"For hundreds of years, people have been sleeping at night (which makes me wonder where they nap) on hard steel rods and springs, uneven matting, live grenades, hornets' nests etc. (I exaggerate the last couple.)

They forgot to mention the soft feathery support that goes between you and those metal springs. Of course, the entire time, their showing people acting like they're in agonizing pain, but honestly their "model bed" looked like it could be used for Mortal Kombat-esque fatalities, so I don't blame them. Ah, the magic of advertising.... Finish Him!

Sleep well, my friends. Enjoy your spontaneous pillow fights with friends while wine glasses rest undisturbed on your Temprupedic.

Song of the Day: How To Fight Loneliness - Wilco

Jazz Song of the Day: Angels - Geri Allen

Saturday, January 8, 2011

Joyous Return

Here I sit after a sojourn into enjoyable entropy.

I do hope my rather underwhelming return finds all enjoying what life offers.

This post is a first attempt at reshaping what was previously a strictly academic blog. From here on, this blog will serve as a documentation of what it is to be me. Thoughts, writings, journal entries etc. With that said, here it goes.

My thoughts and deepest emotions go out to Arizona tonight. An absolutely terrible tragedy taking place, 19 were wounded, 6 dead, among the critically injured, Congresswoman Gabrielle Giffords. Such a shame to live in a world where such hate is not only possible, but present. I'm not going to get preachy, I hope for healing of all involved and their families. Politics is politics, but people are people.

Not to be a sudden cynic, but I was rather annoyed that Fox News kept on repeating the sentiments of former Alaskan Senator Sarah Palin over the little scrolly-thing at the bottom of the screen. Sarah Palin was (naturally) appalled and deeply saddened and I certainly respect and share her feelings, but her opinion in the matter was about as irrelevant as Billy Joel's (guess who's on my ipod right now) or Chevy Chase's. Fox had the decency to share Palin's thoughts repeatedly, which I was very grateful for, as I wouldn't know how to react to the tragedy were she not to weigh in so emphatically and incessantly.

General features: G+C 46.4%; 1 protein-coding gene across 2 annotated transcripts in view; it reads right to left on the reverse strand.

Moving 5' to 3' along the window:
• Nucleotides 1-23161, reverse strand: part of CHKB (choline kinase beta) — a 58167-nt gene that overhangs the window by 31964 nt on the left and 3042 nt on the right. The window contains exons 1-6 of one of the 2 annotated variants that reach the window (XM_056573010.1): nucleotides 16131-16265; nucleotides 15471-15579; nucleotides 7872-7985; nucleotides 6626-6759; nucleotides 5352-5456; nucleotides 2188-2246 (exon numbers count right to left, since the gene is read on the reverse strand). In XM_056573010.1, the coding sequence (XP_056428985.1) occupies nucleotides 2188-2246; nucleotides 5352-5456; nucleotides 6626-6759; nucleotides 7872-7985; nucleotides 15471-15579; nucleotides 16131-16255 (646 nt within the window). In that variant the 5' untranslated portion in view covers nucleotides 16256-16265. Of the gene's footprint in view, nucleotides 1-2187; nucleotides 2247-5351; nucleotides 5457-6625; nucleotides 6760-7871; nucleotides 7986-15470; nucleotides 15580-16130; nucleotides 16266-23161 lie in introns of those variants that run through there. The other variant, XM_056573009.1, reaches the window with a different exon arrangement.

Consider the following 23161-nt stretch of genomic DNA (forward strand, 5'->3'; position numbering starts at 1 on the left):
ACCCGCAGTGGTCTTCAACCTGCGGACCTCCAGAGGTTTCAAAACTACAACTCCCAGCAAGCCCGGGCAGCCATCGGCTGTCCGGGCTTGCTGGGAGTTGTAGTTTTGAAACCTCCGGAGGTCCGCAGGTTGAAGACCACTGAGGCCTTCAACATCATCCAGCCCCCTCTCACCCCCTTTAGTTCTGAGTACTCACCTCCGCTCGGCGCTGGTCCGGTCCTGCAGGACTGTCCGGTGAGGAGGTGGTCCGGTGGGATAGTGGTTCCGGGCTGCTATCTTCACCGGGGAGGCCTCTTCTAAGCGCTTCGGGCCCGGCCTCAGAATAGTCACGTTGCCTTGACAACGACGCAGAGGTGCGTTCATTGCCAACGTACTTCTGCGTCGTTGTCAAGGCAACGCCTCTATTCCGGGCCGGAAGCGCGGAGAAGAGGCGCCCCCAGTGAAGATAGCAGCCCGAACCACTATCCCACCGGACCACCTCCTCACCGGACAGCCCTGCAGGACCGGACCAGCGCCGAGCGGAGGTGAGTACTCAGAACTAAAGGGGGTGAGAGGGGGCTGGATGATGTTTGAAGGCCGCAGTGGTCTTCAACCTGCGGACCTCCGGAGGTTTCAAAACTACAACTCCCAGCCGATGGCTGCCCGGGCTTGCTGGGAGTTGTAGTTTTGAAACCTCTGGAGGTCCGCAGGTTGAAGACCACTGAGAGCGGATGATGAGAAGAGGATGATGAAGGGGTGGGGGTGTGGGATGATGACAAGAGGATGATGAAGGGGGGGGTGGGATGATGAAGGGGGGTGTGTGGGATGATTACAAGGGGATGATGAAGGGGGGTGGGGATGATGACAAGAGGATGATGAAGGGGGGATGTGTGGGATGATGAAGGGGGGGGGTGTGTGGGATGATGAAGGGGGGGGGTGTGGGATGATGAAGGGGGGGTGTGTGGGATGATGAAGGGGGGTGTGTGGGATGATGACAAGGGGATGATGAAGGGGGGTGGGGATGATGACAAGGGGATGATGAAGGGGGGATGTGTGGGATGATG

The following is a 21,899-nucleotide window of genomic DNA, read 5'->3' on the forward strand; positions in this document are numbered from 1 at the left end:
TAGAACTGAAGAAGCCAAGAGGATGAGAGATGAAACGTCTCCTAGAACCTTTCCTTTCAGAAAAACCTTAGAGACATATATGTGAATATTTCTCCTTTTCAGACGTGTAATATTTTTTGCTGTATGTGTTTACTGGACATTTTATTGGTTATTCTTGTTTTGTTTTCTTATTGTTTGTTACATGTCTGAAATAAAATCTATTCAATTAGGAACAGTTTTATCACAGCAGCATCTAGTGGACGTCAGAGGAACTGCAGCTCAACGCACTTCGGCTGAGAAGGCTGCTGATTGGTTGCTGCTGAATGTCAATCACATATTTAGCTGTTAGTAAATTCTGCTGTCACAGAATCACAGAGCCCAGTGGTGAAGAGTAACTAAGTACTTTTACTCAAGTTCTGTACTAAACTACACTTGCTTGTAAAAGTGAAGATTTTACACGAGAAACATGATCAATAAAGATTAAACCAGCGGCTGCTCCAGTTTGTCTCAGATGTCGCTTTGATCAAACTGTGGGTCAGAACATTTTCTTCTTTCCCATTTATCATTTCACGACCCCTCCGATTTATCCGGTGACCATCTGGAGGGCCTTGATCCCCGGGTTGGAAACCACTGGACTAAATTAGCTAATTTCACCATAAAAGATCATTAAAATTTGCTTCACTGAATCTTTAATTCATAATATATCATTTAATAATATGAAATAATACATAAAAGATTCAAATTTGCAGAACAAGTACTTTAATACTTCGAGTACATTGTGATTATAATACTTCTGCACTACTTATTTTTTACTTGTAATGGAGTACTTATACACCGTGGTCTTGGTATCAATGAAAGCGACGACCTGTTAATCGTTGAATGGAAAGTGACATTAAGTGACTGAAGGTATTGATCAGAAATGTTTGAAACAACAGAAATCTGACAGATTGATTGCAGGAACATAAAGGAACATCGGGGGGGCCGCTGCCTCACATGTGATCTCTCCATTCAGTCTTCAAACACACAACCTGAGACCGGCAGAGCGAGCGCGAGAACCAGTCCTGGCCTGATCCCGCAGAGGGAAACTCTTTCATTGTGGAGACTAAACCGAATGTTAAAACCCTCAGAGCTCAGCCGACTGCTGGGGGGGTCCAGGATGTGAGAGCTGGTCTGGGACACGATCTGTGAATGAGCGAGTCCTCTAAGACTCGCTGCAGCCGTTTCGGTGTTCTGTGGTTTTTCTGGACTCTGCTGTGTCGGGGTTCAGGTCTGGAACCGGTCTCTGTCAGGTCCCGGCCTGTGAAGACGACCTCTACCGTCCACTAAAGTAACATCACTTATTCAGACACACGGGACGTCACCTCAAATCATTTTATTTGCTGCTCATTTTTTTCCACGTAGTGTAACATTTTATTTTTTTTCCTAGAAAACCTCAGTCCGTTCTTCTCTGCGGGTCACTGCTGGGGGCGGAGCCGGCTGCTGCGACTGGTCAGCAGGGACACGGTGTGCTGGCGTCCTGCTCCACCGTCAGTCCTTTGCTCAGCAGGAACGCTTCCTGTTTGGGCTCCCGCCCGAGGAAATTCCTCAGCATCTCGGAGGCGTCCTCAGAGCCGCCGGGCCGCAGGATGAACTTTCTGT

No disrespect to Mrs. Palin intended, and I'm certainly not one to define myself by a political party, just a little jab at Fox News.

Let's "move forward."

A word of advice: When watching sports competitions, always save some of your snack for after halftime.

Thought of the Day: Saturn is kind of the goody-goody of the planets. One of the larger planets (I believe second to Jupiter) trying to prove its worth by having its rings made of various rock and ice chunks hangin' out for everybody to see, boasting about its sixty moons and moonlets. Who the heck is Saturn trying to impress? Neptune, Uranus, and Jupiter all have rings, but you don't see them being all hoity-toity about it. Clearly, Saturn is compensating for something. Furthermore, it wouldn't surprise me if Saturn began the campaign to remove Pluto from the planet list. My guess is Saturn is trying to pick off all the planets one by one until it is the only planet left. If intelligent life does exist on Saturn, they're probably a bunch of snobbish assholes that none of use would want to get to know anyway. You can keep your advancements in medicine and technology, Saturn, I'd rather have my self-respect.

Song of the Day: Loving Wings - Dave Matthews Band

Jazz Song of the Day: The Good America- Keith Jarrett